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Saturday, November 27, 2021

Black history makers mourn death of Sec. Colin Powell

By Cash Michaels, Contributing writer / October 23, 2021

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The first Black American ever to serve as U.S. secretary of State, Colin Powell, 84, was lauded by other Black political pioneers for his leadership after his untimely death was announced Monday.

Vice President Kamala Harris, the first African American ever to hold the office, said in a statement:

Secretary Colin Powell dedicated his life defending our nation. As National Security Adviser, Chairman of the Joint Chiefs of Staff, and Secretary of State, he was an independent thinker and a barrier breaker who inspired leaders in our military and throughout our nation.

Secretary Powell served our nation with courage, unwavering in his belief in its principles and its promise. The son of immigrants, Secretary Powell rose through the ranks of the United States Army. He was a decorated veteran and devoted patriot.

The legacy that he leaves behind – on America’s national security and on the leaders he mentored – can be seen every day across our nation and the world.

Former President Barack Obama issued a statement saying:

Years ago, when he was asked to reflect on his own life, General Colin Powell described himself as “first and foremost a problem-solver.” It was true, of course. But he was far more than that.

General Powell was an exemplary soldier and an exemplary patriot. He was at the center of some of the most consequential events of our lifetimes – serving two decorated tours in Vietnam; guiding U.S. strategy in the Gulf War; serving as National Security Advisor, chairman of the Joint Chiefs of Staff, and Secretary of State; offering counsel to four presidents; and helping shape American foreign policy for decades. Everyone who worked with General Powell appreciated his clarity of thought, insistence on seeing all sides, and ability to execute. And although he’d be the first to acknowledge that he didn’t get every call right, his actions reflected what he believed was best for America and the people he served.

Along the way, General Powell helped a generation of young people set their sights higher. He never denied the role that race played in his own life and in our society more broadly. But he also refused to accept that race would limit his dreams, and through his steady and principled leadership, helped pave the way for so many who would follow. It was the way Colin Powell saw the world – not as a starry-eyed idealist, but as someone with deep and abiding faith in this country and what it stands for – that made him such a central figure.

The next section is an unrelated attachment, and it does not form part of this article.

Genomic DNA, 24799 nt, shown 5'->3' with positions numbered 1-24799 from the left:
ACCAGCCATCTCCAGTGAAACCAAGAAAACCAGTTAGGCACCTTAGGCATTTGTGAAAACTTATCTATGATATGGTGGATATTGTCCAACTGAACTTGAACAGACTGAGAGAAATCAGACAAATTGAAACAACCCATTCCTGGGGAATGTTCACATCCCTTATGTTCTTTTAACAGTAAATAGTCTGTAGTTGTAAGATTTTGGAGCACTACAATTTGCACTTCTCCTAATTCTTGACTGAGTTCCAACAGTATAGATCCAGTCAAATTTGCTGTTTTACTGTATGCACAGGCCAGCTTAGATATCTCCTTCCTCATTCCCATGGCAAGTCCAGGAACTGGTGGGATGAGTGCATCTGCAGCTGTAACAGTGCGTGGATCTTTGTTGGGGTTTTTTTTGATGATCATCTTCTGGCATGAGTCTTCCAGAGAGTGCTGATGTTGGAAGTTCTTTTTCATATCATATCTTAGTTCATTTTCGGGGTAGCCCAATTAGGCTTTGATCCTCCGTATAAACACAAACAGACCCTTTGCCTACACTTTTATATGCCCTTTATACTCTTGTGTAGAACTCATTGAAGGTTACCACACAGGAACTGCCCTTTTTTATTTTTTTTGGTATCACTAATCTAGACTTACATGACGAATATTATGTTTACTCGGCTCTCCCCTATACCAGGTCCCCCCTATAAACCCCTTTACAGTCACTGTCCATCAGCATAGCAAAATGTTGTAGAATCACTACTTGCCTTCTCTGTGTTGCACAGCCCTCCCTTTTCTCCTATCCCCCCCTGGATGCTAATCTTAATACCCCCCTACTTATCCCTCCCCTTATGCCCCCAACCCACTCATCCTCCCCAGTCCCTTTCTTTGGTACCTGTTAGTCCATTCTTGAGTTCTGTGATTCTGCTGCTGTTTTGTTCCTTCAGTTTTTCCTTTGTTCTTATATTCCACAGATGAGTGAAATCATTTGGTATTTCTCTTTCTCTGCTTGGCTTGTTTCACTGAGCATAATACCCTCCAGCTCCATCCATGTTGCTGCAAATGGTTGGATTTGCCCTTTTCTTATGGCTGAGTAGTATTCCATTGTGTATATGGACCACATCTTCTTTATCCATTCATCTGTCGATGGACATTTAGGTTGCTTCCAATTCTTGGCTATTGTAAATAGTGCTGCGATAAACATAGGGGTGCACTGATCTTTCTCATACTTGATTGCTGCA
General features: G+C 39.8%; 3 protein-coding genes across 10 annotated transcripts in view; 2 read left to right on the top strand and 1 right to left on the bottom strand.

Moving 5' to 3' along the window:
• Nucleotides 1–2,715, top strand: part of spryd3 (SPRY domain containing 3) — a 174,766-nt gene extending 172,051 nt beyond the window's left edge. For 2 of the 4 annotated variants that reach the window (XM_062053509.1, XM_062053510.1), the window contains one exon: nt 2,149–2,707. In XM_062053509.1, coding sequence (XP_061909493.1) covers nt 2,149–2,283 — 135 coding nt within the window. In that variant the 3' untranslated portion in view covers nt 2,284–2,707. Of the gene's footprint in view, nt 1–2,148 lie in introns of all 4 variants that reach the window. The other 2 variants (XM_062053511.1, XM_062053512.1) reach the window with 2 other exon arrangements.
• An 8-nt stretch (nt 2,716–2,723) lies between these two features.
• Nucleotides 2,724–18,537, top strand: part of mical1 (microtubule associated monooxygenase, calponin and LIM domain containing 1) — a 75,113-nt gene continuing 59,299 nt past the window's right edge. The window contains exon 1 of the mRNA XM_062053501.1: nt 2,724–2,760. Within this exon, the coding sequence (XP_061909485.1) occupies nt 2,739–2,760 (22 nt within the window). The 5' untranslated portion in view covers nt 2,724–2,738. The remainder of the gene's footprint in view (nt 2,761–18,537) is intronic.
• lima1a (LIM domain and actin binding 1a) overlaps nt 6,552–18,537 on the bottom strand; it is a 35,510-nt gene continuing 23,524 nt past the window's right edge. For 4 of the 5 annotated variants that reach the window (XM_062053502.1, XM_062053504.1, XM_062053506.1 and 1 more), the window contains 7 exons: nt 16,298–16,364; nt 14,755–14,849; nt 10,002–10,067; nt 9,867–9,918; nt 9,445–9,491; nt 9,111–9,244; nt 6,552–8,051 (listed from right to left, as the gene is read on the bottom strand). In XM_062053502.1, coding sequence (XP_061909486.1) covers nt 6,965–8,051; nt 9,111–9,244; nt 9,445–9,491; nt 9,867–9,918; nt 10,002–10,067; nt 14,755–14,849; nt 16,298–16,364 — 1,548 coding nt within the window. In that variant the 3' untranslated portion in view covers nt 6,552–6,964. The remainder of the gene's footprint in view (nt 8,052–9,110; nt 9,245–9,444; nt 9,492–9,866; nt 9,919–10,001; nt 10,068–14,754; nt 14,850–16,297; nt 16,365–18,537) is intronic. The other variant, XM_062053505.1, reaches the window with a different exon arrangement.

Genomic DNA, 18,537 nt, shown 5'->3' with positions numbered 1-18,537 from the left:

Also on Monday, from the current U.S. Secretary of Defense Lloyd J. Austin III, the first African American in American history to hold that post:

I was informed earlier of the loss of Colin Powell and I want to express my deepest condolences to Alma, his wife, his son Michael, and the entire Powell family.

The world lost one of the greatest leaders that we have ever witnessed. Alma lost a great husband and the family lost a tremendous father. And I lost a tremendous personal friend and mentor. He has been my mentor for a number of years. He always made time for me and I could always go to him with tough issues. He always had great counsel.

We will certainly miss him. I feel as if I have a hole in my heart, just learning of this recently.

He was the first African American chairman of the Joint Chiefs, first African American Secretary of State and a man who was respected around the globe. Quite frankly, it is not possible to replace a Colin Powell. We will miss him.

My thoughts and prayers go out to the family and we are deeply, deeply saddened to learn of this.


According to Wikipedia, “Colin Luther Powell (April 1937 to October 2021) was an American politician, diplomat, statesman, and four-star general who served as the 65th U.S. Secretary of State from 2001 to 2005 and the first African American to do so. Prior to the election of Barack Obama, as president in 2008, Powell and his successor, Condoleezza Rice were the highest-ranking African Americans in federal executive branch history (by virtue of the Secretary of State standing fourth in the presidential line of succession. He served as the 16th U.S. National Security Advisor from 1987 to 1989 and as the 12th Chairman of the Joint Chiefs of Staff from 1989 to 1993.”




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